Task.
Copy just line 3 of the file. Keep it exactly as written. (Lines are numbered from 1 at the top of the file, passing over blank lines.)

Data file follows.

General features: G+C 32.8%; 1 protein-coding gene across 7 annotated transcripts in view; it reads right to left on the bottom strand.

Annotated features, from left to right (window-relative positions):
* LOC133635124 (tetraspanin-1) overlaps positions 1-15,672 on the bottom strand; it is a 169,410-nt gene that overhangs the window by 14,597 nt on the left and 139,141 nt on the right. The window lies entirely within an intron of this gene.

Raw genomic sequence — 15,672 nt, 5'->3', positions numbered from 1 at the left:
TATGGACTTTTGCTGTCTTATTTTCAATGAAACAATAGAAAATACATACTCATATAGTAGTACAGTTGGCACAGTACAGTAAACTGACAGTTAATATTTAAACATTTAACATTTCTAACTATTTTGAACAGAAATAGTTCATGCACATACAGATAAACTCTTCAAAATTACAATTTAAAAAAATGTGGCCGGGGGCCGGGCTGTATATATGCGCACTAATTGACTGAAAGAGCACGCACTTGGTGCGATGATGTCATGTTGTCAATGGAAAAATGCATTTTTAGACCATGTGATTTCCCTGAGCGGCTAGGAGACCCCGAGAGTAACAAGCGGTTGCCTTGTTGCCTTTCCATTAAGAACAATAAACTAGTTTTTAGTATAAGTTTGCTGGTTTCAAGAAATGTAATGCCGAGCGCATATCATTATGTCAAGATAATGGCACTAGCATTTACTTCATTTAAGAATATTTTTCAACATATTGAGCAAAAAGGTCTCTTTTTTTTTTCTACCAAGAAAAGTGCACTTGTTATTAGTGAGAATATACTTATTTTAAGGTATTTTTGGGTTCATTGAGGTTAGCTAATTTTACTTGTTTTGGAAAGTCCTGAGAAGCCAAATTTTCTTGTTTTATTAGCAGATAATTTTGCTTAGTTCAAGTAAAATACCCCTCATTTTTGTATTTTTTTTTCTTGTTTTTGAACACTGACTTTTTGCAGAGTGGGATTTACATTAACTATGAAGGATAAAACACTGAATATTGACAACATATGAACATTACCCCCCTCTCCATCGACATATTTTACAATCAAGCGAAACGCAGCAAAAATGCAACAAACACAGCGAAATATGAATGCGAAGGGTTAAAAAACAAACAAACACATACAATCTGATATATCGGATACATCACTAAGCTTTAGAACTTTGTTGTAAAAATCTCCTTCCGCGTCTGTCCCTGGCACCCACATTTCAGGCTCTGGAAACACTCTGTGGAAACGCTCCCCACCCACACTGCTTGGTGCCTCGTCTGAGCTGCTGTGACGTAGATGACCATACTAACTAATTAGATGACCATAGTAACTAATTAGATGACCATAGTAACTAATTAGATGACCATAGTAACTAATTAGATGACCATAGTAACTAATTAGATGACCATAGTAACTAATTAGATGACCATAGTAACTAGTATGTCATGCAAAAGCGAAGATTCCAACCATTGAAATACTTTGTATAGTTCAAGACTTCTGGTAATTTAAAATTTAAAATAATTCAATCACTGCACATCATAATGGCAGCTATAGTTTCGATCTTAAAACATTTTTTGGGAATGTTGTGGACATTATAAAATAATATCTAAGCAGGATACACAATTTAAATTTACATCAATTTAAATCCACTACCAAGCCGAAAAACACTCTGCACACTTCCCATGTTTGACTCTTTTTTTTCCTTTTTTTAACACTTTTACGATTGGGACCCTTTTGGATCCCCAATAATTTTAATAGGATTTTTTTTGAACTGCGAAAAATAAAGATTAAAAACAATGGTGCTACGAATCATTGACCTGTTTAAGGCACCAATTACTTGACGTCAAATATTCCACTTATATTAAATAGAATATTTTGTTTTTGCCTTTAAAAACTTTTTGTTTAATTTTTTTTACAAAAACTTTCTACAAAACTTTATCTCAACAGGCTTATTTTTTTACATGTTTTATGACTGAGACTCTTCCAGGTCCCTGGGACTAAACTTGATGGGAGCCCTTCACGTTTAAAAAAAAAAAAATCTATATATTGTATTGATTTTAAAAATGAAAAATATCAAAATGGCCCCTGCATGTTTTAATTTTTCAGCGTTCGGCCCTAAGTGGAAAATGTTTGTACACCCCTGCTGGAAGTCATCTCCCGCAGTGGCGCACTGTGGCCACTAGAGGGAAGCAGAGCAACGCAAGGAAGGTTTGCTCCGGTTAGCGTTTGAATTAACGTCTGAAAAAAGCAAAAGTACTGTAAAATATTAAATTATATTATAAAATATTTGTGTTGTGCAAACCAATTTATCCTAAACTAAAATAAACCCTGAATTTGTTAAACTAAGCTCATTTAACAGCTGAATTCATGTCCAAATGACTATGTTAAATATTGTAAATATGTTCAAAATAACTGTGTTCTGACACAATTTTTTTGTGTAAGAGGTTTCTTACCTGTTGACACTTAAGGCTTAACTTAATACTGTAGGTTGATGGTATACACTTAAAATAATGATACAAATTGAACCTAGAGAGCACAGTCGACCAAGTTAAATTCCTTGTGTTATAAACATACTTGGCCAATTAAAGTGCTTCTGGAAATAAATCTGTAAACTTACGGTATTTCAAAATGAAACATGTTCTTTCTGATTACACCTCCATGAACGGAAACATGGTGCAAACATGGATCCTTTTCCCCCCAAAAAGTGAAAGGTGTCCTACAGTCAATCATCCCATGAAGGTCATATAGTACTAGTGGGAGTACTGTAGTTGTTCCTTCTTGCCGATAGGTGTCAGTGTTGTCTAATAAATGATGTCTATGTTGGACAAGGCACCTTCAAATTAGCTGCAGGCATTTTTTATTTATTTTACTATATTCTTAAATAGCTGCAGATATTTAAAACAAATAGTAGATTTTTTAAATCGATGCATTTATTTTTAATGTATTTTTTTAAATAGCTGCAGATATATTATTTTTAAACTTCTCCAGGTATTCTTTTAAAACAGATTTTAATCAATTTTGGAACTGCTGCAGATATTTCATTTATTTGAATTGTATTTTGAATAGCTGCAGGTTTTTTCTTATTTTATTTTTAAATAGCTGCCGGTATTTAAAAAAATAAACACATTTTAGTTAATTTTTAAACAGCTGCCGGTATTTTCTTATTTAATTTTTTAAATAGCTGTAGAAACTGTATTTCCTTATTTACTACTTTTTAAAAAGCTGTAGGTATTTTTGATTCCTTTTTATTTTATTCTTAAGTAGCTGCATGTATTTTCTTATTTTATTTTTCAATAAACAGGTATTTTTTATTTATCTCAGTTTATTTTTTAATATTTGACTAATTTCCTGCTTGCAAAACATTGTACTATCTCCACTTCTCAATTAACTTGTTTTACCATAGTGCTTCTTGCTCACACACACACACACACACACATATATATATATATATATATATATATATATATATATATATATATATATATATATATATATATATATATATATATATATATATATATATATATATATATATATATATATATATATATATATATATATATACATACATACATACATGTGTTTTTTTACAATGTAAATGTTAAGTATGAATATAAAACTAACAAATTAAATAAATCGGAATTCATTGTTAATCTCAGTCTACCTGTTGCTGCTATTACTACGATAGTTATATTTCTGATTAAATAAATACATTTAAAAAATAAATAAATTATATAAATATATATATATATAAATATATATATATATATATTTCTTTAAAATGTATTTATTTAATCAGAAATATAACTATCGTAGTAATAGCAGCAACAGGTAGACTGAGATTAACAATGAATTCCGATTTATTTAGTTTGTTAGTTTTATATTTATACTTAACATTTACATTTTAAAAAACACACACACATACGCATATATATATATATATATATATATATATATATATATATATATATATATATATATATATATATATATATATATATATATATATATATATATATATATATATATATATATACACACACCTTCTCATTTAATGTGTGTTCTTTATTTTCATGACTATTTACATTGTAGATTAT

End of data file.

* LOC133635124 (tetraspanin-1) overlaps positions 1-15,672 on the bottom strand; it is a 169,410-nt gene that overhangs the window by 14,597 nt on the left and 139,141 nt on the right. The window lies entirely within an intron of this gene.